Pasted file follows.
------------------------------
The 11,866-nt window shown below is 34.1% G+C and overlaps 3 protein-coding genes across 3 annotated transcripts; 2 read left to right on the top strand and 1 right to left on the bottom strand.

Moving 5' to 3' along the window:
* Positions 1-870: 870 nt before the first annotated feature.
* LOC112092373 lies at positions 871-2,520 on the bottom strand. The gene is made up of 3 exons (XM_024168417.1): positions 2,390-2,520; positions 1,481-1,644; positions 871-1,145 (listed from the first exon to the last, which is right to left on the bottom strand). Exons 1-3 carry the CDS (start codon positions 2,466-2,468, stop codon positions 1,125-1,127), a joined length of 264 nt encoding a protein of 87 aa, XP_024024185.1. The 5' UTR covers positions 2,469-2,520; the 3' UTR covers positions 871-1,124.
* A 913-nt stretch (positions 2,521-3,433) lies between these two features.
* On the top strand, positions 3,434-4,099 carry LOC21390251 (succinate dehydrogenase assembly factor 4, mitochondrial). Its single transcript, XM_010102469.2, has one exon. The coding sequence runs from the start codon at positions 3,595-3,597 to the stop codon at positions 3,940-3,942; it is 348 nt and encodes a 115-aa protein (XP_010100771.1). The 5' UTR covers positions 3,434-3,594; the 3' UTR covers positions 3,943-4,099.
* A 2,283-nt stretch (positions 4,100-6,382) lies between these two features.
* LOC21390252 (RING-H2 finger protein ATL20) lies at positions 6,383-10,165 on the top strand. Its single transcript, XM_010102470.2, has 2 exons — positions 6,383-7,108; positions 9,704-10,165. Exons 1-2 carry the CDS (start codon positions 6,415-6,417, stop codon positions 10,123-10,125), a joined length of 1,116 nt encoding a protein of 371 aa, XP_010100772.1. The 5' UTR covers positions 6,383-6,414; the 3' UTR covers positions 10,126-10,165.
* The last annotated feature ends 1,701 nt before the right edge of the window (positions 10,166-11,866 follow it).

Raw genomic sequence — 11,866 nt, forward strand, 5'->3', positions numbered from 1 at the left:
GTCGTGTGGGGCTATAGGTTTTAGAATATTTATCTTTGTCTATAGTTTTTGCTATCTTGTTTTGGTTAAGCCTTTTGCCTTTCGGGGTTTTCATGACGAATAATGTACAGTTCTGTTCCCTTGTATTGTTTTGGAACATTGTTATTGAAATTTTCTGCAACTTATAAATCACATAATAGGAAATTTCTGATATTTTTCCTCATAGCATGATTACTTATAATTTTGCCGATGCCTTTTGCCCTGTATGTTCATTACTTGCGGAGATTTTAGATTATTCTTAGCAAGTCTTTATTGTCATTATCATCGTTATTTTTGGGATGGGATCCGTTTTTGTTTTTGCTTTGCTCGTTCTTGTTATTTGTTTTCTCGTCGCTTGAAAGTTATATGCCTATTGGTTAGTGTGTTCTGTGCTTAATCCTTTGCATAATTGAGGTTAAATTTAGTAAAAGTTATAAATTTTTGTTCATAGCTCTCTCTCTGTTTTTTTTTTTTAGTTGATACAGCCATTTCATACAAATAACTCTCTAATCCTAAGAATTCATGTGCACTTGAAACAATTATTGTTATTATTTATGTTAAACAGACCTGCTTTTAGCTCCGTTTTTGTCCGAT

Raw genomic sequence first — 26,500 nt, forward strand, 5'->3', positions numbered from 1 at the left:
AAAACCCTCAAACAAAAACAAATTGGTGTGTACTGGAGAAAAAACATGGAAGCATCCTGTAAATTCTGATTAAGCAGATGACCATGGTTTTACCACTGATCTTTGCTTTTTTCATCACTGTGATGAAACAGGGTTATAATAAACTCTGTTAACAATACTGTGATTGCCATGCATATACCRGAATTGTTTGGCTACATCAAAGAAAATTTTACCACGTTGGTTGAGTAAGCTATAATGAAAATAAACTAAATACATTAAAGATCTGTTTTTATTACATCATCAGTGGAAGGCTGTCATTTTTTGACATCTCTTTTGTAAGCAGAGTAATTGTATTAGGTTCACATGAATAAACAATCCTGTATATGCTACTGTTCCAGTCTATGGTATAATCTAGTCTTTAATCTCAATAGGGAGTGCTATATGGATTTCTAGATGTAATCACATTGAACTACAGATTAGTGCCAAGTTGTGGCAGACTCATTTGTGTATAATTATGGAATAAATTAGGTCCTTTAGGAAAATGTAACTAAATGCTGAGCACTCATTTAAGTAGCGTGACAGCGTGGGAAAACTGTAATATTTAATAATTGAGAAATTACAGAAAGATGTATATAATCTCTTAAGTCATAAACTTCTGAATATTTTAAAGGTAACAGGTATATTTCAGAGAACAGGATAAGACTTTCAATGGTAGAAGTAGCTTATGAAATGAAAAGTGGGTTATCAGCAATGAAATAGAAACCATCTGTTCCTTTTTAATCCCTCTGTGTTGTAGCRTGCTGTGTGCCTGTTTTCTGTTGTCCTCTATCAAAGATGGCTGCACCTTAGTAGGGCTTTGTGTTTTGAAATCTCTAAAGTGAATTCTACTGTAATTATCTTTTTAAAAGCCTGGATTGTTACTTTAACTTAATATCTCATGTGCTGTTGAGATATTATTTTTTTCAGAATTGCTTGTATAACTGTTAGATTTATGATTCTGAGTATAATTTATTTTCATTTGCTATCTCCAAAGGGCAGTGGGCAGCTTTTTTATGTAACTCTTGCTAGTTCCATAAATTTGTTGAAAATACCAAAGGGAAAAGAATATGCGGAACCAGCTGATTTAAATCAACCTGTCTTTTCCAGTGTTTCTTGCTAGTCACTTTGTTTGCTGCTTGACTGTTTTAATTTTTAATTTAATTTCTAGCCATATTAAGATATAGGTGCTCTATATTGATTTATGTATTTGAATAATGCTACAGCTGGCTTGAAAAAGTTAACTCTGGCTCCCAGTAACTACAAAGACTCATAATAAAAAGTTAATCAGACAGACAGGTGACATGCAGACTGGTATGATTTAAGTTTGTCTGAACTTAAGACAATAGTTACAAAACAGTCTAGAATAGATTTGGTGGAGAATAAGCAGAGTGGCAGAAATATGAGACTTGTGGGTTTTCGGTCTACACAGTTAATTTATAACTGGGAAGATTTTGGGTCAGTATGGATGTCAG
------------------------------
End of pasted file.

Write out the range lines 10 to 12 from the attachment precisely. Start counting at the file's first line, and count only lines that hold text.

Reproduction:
Raw genomic sequence — 11,866 nt, forward strand, 5'->3', positions numbered from 1 at the left:
GTCGTGTGGGGCTATAGGTTTTAGAATATTTATCTTTGTCTATAGTTTTTGCTATCTTGTTTTGGTTAAGCCTTTTGCCTTTCGGGGTTTTCATGACGAATAATGTACAGTTCTGTTCCCTTGTATTGTTTTGGAACATTGTTATTGAAATTTTCTGCAACTTATAAATCACATAATAGGAAATTTCTGATATTTTTCCTCATAGCATGATTACTTATAATTTTGCCGATGCCTTTTGCCCTGTATGTTCATTACTTGCGGAGATTTTAGATTATTCTTAGCAAGTCTTTATTGTCATTATCATCGTTATTTTTGGGATGGGATCCGTTTTTGTTTTTGCTTTGCTCGTTCTTGTTATTTGTTTTCTCGTCGCTTGAAAGTTATATGCCTATTGGTTAGTGTGTTCTGTGCTTAATCCTTTGCATAATTGAGGTTAAATTTAGTAAAAGTTATAAATTTTTGTTCATAGCTCTCTCTCTGTTTTTTTTTTTTAGTTGATACAGCCATTTCATACAAATAACTCTCTAATCCTAAGAATTCATGTGCACTTGAAACAATTATTGTTATTATTTATGTTAAACAGACCTGCTTTTAGCTCCGTTTTTGTCCGAT

Raw genomic sequence first — 26,500 nt, forward strand, 5'->3', positions numbered from 1 at the left: